Posted on January 31, 2011 at 8:00 AM
This holiday season wasn’t especially kind to Borders, the second-largest bookselling chain in America. They’ve closed dozens of Borders Superstores, hundreds of Waldenbooks nationwide and even some distribution centers. The Big Six of the publishing industry are waiting on payments and delaying distribution, and the company hired high-profile bankruptcy lawyers earlier this month. All signs point to the loss of one of the most popular ways to run out and grab the latest bestseller.
There are several factors in the Borders decline, not the least of which being the recent boom in digital publishing and the growing amount of consumers that use the internet, especially Amazon.com, to buy their reading material. Whatever the cause, the effect of such a large bookseller closing its doors could be devastating to the industry. With such a large part of the market gone, publishers will be forced to push their books through other sellers and probably making drastic adjustments to print runs. Midlist authors will be less visible, therefore less desirable to a publishing house, and indie presses will lose a large path to promote less-known work. It could even lead to publishers reconsidering the decreasingly profitable industry standard “advance/royalty” payment method. Whatever happens, it’s hard to see Borders closing up shop as a good thing for the industry in general.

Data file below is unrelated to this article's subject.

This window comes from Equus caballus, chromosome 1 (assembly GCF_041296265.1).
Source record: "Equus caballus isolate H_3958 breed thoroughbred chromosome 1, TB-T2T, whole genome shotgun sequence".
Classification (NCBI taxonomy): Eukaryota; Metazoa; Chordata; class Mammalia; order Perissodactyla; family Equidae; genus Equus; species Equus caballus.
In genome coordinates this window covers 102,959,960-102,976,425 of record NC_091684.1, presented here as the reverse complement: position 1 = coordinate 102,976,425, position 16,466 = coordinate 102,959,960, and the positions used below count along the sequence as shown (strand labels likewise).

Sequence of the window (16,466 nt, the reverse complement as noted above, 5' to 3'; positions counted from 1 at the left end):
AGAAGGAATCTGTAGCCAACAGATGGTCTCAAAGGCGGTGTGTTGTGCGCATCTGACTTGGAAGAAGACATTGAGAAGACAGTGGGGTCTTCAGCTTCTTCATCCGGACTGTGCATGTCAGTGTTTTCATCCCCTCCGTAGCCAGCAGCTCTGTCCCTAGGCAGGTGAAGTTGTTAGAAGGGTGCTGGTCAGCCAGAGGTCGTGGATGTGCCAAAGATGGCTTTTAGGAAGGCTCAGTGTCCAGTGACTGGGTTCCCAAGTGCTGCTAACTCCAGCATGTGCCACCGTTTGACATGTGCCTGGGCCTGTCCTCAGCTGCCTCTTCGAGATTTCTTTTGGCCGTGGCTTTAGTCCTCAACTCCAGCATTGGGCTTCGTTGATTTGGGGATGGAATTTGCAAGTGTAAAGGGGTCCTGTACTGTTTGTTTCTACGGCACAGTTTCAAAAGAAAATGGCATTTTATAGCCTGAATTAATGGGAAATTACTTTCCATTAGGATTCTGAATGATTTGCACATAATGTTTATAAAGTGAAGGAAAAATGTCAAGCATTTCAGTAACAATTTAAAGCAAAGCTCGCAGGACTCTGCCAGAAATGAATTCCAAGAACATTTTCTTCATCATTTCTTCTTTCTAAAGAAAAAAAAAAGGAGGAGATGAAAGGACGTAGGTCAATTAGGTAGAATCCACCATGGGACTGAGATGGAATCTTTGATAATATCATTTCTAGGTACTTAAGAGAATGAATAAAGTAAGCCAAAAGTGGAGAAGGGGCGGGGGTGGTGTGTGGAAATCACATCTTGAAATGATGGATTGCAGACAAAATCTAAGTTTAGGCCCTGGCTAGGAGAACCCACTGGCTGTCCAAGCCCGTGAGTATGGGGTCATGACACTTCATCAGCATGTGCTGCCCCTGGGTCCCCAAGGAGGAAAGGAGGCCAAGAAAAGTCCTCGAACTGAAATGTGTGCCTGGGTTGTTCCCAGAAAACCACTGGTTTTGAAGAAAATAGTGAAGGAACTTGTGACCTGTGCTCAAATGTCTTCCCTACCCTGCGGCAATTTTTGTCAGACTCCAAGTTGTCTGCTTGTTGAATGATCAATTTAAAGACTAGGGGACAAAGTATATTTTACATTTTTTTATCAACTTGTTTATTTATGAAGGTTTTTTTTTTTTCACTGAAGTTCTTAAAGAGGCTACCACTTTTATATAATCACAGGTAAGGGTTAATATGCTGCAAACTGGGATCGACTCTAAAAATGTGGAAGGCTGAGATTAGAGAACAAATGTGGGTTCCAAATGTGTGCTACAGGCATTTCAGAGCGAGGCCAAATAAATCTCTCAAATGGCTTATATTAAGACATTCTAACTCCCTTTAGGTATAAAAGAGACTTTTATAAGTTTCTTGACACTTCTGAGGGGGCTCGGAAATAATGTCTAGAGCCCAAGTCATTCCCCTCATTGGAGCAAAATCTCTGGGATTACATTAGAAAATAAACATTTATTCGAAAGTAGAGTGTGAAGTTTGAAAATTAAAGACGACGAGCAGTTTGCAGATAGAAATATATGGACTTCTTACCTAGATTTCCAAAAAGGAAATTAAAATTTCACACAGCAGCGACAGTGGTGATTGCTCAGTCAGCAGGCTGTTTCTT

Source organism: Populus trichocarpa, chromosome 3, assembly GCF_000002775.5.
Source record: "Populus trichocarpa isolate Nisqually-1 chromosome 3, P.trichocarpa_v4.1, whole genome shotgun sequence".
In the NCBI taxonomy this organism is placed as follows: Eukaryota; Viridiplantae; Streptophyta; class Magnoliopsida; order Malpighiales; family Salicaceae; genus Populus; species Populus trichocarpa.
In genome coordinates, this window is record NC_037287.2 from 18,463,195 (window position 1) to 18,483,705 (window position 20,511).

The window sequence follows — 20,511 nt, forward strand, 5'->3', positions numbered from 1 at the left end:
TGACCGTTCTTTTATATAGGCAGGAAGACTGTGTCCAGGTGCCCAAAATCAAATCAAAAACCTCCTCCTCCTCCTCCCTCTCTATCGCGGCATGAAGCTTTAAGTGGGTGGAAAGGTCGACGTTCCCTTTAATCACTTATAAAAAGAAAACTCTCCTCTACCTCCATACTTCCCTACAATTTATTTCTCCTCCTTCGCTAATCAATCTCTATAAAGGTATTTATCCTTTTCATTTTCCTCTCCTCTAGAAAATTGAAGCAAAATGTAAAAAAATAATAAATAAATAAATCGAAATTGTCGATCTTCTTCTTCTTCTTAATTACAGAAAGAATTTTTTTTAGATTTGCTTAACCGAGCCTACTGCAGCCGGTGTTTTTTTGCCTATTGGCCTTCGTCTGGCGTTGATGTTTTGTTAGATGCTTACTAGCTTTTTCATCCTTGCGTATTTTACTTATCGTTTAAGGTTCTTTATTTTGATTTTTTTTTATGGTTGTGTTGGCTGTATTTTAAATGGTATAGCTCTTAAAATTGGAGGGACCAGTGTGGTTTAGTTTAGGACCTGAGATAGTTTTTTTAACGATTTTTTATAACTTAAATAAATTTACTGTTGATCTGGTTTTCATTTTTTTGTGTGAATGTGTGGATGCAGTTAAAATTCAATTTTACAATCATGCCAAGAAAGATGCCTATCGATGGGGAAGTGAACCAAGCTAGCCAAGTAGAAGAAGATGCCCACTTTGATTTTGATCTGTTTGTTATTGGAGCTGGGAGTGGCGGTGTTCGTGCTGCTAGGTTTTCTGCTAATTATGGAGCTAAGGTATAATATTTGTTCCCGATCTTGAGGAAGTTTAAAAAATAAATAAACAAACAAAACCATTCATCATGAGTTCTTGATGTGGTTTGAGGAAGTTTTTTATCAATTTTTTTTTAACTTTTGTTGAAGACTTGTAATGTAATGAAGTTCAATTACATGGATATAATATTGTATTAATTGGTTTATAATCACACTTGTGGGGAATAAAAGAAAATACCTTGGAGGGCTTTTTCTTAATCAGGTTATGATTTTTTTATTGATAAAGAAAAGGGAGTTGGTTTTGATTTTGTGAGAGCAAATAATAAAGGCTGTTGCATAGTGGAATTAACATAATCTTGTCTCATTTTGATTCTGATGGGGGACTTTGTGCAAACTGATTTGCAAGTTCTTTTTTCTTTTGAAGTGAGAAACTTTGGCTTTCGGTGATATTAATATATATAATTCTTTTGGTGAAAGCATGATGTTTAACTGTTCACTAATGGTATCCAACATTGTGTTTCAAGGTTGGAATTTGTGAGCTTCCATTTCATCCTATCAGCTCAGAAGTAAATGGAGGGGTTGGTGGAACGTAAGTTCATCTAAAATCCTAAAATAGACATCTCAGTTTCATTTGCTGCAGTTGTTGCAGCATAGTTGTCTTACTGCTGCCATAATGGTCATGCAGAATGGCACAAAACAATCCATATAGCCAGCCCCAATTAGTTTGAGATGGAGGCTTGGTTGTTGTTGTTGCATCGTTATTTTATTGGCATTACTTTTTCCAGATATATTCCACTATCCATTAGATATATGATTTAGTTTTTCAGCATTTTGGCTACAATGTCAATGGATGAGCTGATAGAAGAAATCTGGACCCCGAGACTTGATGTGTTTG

Borders' biggest competitor, Barnes & Noble, posted their highest holiday numbers “in more than a decade.” Their recent dismissal of 50 buyers that represented a wide range of genres, including the director of small press and vendor relations, is a big hint that they’re struggling. Since B&N’s great holiday season can mostly be attributed to their digital reader, the Nook, it’s plain to see that the brick-and-mortar bookselling world is on shaky ground. As emerging writers, we have to take notice. How will the loss of Borders affect your chance of being published by the Big Six? Do you think that indie bookstores, such as local favorite Quimby's, will be able to step into the gap and grow their consumer base? If you’re a loyal Borders customer, are you making the leap to B&N?